Right now is a great time to review your year-end financial planning strategies. It's imperative to get things in order and identify areas you'd like to discuss with your financial professional. That way, you will be ready for 2022 and beyond.
So, here's a quick checklist to make sure you're on track...
1. Are Your Roth IRA Conversions Done For 2021?
A Roth IRA conversion is the process of transferring retirement funds from a traditional IRA, SEP, or 401(k) into a Roth account.
Since a traditional IRA is tax-deferred, and a Roth is tax-exempt, the deferred income taxes due need to be paid on the funds at the time of conversion.
Roth conversions make sense if you believe that the tax liability for your traditional accounts will be higher in the coming years. For those who can, it may be better to pay those taxes now rather than later.
With the new tax bills working their way through Congress, it's almost certain that taxes will be going up. Depending on your individual situation, doing a Roth conversion now could help reduce your tax liability during retirement.
2. Have You Taken Your Required Minimum Distributions (RMDs)?
RMDs are the amount of money that must be withdrawn from a retirement account beginning April 1 following the year an account holder turns age 72.
They may also apply to anyone having a beneficiary IRA. Each subsequent year, a distribution is required, with the amount based on the current RMD calculation.
In 2020, RMDs were not required due to the COVID-19 pandemic. They resumed in 2021, and failure to take them out may result in a penalty.
3. Have You Reviewed Opportunities For Charitable Giving?
If you are 70½ or older, you can donate all or a portion of your RMD directly to charity. This is called a Qualified Charitable Distribution, or QCD. QCDs are limited to a $100,000 maximum annually per taxpayer.
4. Are Your Beneficiaries Up to Date?
Do you want to change beneficiaries because your family dynamics have changed? Did a beneficiary on your account pass away?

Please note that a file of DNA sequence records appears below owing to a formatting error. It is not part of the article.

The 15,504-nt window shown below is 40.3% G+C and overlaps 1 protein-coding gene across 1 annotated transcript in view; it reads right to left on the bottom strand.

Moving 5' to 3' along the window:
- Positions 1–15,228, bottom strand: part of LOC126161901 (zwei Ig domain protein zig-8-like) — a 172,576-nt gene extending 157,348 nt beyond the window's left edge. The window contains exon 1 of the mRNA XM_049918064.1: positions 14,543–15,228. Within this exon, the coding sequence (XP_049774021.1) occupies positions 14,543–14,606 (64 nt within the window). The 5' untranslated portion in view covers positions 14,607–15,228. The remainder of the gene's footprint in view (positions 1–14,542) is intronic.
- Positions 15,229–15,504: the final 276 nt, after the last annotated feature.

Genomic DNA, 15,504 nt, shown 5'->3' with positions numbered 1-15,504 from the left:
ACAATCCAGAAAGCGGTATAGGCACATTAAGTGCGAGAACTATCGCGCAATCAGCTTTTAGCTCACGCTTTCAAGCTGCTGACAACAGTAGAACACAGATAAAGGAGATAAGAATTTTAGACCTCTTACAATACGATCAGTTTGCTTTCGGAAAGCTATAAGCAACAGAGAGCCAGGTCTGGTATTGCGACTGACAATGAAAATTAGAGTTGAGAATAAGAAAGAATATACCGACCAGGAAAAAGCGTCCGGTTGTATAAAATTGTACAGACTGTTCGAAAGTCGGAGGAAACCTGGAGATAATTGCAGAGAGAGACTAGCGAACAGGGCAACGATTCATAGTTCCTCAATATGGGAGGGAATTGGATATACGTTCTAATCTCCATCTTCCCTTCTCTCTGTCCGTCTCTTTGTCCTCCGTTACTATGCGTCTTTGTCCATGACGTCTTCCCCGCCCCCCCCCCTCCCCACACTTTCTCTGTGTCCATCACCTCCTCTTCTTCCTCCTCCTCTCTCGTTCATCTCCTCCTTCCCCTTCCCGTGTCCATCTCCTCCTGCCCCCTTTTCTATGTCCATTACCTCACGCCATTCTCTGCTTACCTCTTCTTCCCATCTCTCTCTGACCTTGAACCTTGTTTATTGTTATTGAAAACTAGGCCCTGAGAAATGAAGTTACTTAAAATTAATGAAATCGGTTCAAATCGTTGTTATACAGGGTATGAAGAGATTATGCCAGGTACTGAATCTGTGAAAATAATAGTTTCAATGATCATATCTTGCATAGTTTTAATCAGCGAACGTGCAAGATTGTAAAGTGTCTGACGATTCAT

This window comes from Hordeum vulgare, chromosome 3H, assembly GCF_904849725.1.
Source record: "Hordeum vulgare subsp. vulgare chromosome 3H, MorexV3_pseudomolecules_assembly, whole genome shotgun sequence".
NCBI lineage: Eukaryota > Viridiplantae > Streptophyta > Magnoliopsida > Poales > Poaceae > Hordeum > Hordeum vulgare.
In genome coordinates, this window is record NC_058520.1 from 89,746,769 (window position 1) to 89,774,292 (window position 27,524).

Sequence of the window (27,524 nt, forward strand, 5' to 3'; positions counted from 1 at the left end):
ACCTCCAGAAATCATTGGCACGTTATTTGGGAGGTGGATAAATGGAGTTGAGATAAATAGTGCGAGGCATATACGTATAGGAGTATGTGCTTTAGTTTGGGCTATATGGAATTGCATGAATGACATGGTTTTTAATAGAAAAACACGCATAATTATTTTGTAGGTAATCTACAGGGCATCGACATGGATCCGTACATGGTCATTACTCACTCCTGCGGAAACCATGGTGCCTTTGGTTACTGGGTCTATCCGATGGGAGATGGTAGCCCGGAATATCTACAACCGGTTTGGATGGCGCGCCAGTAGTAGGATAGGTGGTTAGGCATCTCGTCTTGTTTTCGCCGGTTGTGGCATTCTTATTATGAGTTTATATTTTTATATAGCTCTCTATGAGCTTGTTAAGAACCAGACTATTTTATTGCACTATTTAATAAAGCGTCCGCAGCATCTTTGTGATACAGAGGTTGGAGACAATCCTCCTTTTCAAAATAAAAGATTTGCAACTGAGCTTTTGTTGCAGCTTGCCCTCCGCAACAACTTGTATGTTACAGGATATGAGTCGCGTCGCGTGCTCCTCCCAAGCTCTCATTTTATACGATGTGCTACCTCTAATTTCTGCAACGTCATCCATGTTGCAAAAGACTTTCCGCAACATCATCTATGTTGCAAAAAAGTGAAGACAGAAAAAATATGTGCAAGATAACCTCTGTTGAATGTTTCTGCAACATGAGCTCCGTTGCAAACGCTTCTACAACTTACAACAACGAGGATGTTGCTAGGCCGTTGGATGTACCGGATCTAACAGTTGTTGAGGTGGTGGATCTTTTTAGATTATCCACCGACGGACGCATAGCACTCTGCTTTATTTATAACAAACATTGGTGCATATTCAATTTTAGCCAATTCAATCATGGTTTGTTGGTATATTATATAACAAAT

Be sure to update your financial professional. You will also want to let your insurance professional and estate planning attorney know about the changes so they can review and update your policies, will, power of attorney, health care proxy, and other estate planning documents.
5. Have You Reviewed Your Portfolio's Allocation and Rebalanced?
The market has been very busy this year. You want to make sure to review your mix of stocks, bonds, alternative investments, and cash to determine if it's performing the way you need it to. If your situation has changed, it can impact your portfolio.
Is your portfolio at an appropriate level of risk? How much cash do you have sitting around? Are there any big expenses coming up that you will need to fund?
If you're not sure about the answers to those questions, it's in your best interest to discuss them with your advisor so you can create an appropriate investment strategy for the upcoming year.
Please remember that this checklist is just a sample of some items that may apply to your individual situation.
The important thing is to schedule a time to meet with your advisor to go through this checklist and discuss any other issues that are top of mind.
Going through this process will help prepare you financially for the coming year.